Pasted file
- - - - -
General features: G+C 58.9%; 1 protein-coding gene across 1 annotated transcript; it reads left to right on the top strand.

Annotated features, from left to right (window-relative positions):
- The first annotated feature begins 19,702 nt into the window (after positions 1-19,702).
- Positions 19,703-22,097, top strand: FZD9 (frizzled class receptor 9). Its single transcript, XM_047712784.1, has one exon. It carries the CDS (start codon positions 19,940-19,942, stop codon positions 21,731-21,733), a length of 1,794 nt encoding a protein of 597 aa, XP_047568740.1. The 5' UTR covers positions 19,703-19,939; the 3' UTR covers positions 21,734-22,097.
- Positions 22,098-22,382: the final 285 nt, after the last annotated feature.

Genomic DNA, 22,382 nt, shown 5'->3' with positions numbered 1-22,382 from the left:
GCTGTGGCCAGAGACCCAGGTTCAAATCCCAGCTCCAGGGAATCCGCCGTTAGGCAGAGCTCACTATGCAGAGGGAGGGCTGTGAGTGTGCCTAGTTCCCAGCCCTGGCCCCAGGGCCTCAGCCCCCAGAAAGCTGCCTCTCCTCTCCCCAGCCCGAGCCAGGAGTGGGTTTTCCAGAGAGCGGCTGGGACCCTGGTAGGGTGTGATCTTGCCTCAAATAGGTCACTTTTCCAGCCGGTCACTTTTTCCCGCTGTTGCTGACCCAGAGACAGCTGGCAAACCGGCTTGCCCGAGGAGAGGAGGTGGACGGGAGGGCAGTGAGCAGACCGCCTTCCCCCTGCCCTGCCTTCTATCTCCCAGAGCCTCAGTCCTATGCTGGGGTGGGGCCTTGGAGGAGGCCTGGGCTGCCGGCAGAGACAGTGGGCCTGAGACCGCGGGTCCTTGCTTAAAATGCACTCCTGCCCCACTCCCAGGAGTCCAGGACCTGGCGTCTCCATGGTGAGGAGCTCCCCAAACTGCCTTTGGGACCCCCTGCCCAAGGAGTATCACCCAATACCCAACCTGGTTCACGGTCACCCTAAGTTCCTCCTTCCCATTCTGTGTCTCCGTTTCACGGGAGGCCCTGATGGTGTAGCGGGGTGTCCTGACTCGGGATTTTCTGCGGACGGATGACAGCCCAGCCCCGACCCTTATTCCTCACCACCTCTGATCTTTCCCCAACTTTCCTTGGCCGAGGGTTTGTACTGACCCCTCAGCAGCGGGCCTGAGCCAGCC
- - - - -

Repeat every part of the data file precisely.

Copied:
General features: G+C 58.9%; 1 protein-coding gene across 1 annotated transcript; it reads left to right on the top strand.

Annotated features, from left to right (window-relative positions):
- The first annotated feature begins 19,702 nt into the window (after positions 1-19,702).
- Positions 19,703-22,097, top strand: FZD9 (frizzled class receptor 9). Its single transcript, XM_047712784.1, has one exon. It carries the CDS (start codon positions 19,940-19,942, stop codon positions 21,731-21,733), a length of 1,794 nt encoding a protein of 597 aa, XP_047568740.1. The 5' UTR covers positions 19,703-19,939; the 3' UTR covers positions 21,734-22,097.
- Positions 22,098-22,382: the final 285 nt, after the last annotated feature.

Genomic DNA, 22,382 nt, shown 5'->3' with positions numbered 1-22,382 from the left:
GCTGTGGCCAGAGACCCAGGTTCAAATCCCAGCTCCAGGGAATCCGCCGTTAGGCAGAGCTCACTATGCAGAGGGAGGGCTGTGAGTGTGCCTAGTTCCCAGCCCTGGCCCCAGGGCCTCAGCCCCCAGAAAGCTGCCTCTCCTCTCCCCAGCCCGAGCCAGGAGTGGGTTTTCCAGAGAGCGGCTGGGACCCTGGTAGGGTGTGATCTTGCCTCAAATAGGTCACTTTTCCAGCCGGTCACTTTTTCCCGCTGTTGCTGACCCAGAGACAGCTGGCAAACCGGCTTGCCCGAGGAGAGGAGGTGGACGGGAGGGCAGTGAGCAGACCGCCTTCCCCCTGCCCTGCCTTCTATCTCCCAGAGCCTCAGTCCTATGCTGGGGTGGGGCCTTGGAGGAGGCCTGGGCTGCCGGCAGAGACAGTGGGCCTGAGACCGCGGGTCCTTGCTTAAAATGCACTCCTGCCCCACTCCCAGGAGTCCAGGACCTGGCGTCTCCATGGTGAGGAGCTCCCCAAACTGCCTTTGGGACCCCCTGCCCAAGGAGTATCACCCAATACCCAACCTGGTTCACGGTCACCCTAAGTTCCTCCTTCCCATTCTGTGTCTCCGTTTCACGGGAGGCCCTGATGGTGTAGCGGGGTGTCCTGACTCGGGATTTTCTGCGGACGGATGACAGCCCAGCCCCGACCCTTATTCCTCACCACCTCTGATCTTTCCCCAACTTTCCTTGGCCGAGGGTTTGTACTGACCCCTCAGCAGCGGGCCTGAGCCAGCC